Robot 6

The Middle Ground #103 | How did I get here?

Looking through the previews of Archie’s New Crusaders revival the other day, I had this odd reaction that took me a while to work through. My first impulse was a sense of … dissatisfaction, perhaps, that it looked too “cartoony” and aimed toward kids, which was immediately followed by its own backlash as I remembered, oh, that’s right: that’s what they’re supposed to be.

It seems odd to think about that these days, now that The Avengers is breaking box-office records like a hobby and mainstream pop culture has been hijacked by what used to be four-color fantasies. Somehow, the world at large has bought into the idea that we’ve been playing with for years that superheroes are modern-day myths and therefore deserve to be taken seriously, to the point of finding myself at a party recently listening to two men who’ve seen the movies but never read the comics arguing at each other about the origins of their new favorite characters and the metatextual roots of Tony Stark’s Afghanistan armor-forging. (Also, note to both: Alan Moore didn’t create Iron Man. Sorry) On the one hand, it feels like a victory because, hey! Everyone finally gets it after years of abuse! But on the other…

Somewhere, the “mainstream comic audience” — the direct market fans, the ones who not only know that comics come out weekly on Wednesdays but try to get to the store that day to pick up their books — became too possessive about their characters, I worry. “Comics aren’t just for kids anymore!” went the 1980s slogan created in the wake of Watchmen and The Dark Knight Returns, and that’s obviously, undeniably the case because it’s an entire medium, how can a medium be solely for any one audience? But in trying to prove that to everyone, we’ve reached a point where the idea of superhero comics created for kids has become as much an anomaly as those created for adults was 30 years ago.

This isn’t a new thought, of course; everyone’s been here before me, and knows that (a) the western comic industry skews weirdly, self-destructively older than it should as a whole, and (b) it’d be great if the larger publishers in the direct market made more of an effort to cultivate a younger readership than a couple of specialty books a month. But quite how that translates into New Crusaders feeling too much like a kids’ book and therefore not for me is the thing that has stuck with me: Exactly what is that all about, my brain?

Annoyingly, it’s likely the art, which doesn’t fit into the detailed hyper-realism school as pioneered by Neal Adams and then twisted into the Jim Lee and/or Bryan Hitch schools in the last couple of decades? It’s far closer to something Mike Parobeck or Mike Wieringo would do, if a little more static right now, which is annoying because … I prefer Parobeck or Wieringo to Hitch or Lee, and the idea that I’d jump to “not for me” when I see their art seems particularly like I’ve missed the part where over-exposure has programmed my brain to think that way (I didn’t agree to that, dammit).

There’s a tendency to accept received wisdom over your own taste, sometimes, because it’s easier; you can look at something and think “Yeah, that’s the way things aren’t meant to be” or “that’s what sells” or whatever and be okay with it in ways even if a moment’s thought would put you elsewhere on the spectrum of good to evil. Maybe that’s just me, but it’s something that I have to be aware of and push back on more than I’d like. New Crusaders may benefit from that kind of course correction, because I know I’m going to sign up when it launches tomorrow if only to try and deprogram my brain from this weird preconception. After all, I have to try and learn not to be so stupid sometime, right …?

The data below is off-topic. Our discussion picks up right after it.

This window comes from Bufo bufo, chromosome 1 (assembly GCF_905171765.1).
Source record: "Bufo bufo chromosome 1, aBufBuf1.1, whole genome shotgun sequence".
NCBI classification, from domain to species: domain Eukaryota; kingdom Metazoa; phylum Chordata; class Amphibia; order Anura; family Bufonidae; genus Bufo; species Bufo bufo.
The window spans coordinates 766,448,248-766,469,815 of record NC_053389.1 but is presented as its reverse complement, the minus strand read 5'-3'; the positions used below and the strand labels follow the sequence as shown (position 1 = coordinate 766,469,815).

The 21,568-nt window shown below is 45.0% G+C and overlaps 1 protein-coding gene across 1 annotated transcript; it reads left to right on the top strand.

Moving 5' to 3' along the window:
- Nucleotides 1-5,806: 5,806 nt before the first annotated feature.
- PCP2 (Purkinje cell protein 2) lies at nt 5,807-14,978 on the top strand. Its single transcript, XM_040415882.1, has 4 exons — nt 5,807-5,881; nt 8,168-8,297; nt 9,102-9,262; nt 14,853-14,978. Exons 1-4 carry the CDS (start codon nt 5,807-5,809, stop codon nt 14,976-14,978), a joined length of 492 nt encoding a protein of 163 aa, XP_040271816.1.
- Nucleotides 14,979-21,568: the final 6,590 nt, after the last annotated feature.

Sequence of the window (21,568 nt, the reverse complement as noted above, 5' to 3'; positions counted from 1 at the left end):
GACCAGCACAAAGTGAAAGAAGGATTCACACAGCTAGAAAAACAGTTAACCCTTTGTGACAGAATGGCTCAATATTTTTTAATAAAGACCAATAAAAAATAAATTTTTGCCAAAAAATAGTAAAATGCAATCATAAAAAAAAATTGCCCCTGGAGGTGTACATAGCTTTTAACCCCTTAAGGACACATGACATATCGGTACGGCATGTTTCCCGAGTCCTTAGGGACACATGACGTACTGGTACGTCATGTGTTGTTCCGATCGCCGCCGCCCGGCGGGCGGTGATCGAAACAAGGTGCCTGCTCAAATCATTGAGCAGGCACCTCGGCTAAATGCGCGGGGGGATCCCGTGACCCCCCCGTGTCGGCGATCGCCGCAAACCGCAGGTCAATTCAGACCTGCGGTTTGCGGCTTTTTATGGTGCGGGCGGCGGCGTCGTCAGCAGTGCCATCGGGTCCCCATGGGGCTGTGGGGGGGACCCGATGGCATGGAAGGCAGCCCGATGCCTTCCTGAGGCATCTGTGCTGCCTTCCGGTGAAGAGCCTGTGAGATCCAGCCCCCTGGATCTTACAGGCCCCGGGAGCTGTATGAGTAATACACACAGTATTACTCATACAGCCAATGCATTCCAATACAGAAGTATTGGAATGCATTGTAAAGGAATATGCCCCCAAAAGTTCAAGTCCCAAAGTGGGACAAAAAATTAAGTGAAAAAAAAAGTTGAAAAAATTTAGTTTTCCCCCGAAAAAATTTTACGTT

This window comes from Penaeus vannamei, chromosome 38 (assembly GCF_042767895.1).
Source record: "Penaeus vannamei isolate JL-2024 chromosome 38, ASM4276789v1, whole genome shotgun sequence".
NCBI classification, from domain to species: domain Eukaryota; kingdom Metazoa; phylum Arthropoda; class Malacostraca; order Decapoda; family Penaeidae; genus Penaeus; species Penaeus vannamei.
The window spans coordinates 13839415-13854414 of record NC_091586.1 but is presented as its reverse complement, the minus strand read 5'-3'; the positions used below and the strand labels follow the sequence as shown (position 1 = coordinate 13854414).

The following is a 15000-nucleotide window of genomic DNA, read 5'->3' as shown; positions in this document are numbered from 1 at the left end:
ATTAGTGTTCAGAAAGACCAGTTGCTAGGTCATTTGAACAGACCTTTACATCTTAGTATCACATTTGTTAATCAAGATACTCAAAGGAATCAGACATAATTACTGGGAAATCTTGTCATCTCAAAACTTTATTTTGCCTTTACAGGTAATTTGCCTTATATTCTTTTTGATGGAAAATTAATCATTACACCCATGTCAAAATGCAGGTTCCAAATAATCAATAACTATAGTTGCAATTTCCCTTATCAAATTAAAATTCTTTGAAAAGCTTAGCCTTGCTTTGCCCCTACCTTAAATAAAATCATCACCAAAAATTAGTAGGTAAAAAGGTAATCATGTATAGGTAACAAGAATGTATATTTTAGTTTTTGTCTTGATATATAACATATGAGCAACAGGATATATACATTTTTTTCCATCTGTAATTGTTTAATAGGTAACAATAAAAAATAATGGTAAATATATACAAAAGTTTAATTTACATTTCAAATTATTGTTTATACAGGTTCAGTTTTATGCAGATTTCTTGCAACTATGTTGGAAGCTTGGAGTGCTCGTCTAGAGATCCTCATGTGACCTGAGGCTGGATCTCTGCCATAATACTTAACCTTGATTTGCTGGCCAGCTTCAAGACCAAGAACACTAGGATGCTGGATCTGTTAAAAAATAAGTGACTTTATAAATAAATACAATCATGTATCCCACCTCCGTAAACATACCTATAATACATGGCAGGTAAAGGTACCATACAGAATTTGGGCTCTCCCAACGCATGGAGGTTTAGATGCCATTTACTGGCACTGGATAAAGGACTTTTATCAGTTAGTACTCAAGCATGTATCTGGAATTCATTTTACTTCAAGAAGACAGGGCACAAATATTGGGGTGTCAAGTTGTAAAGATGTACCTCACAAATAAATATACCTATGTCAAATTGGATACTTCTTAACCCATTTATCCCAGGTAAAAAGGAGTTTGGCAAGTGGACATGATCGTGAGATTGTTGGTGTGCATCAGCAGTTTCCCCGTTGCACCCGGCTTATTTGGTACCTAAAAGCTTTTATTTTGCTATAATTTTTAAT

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16 Comments

It’s not just you. I sometimes find myself being put off by even someone as popular as, say, Humberto Ramos, because his style is comparatively more “cartoony” than many other artists working in the mainstream right now. I know in my brain that he’s a talented dude, but when I see his work my gut reaction is often not a positive one, and I think it’s only because he’s not particularly “gritty” or “realistic” in his style, not because of any actual, specific problem I have with his art.

Jake Earlewine

May 15, 2012 at 3:26 pm

To my eye, this reboot looks too “cartoony” and aimed toward kids. Just like the nu52. Your first instincts were right, Graeme.

But I appreciate how the mainstream (superhero) comics market isn’t aiming for my dollars any more. Let the kids have these comics, then. I’m happy to spend my money elsewhere. No bitterness. There are lots of good things in this world for a man with mature tastes.

This might seem like I’m trolling, but I’m really not. It’s just that this whole attitude towards mainstream comics drives me nuts.

The problem I have with this outlook is the assumption that what mainstream comics have done can be at all considered “adult” or “sophisticated” in any meaningful way. It’s not and, in my opinion, it’s so far from it as to be laughable. In fact, I feel that superhero books from the Big Two have plunged head-first into an uncanny valley where writers and artists have – and this may offend some reading this – fooled themselves into thinking that they’re more capable than they are. By that I mean they’ve completely forgotten what comics are, tried to make them “adult,” and as a result have written mediocre junk that is about as sophisticated as a hobo with a monocle.

Comics should be written for kids, but that doesn’t mean adults can’t enjoy them. There is no shortage of stuff from the sixties, seventies, and eighties that still holds up beyond nostalgia, and it’s because they knew what they were doing and what they wanted to do but, more importantly, were actually capable artists that knew how to execute their vision without pretense. There’s too many writers out there now that would be laughed out of the room as hacks if their characters weren’t wearing capes or masks, yet somehow because of the capes and masks they’re given a pass and praise by a pool of readers that simply hasn’t had enough exposure to legitimate art and literature and are driven, more than anything else, by a desire to be specifically targeted and catered to. The fanboys are no different than fans of mainstream country songs that love it when lyrics literally rattle off a list of things they like and activities they partake in.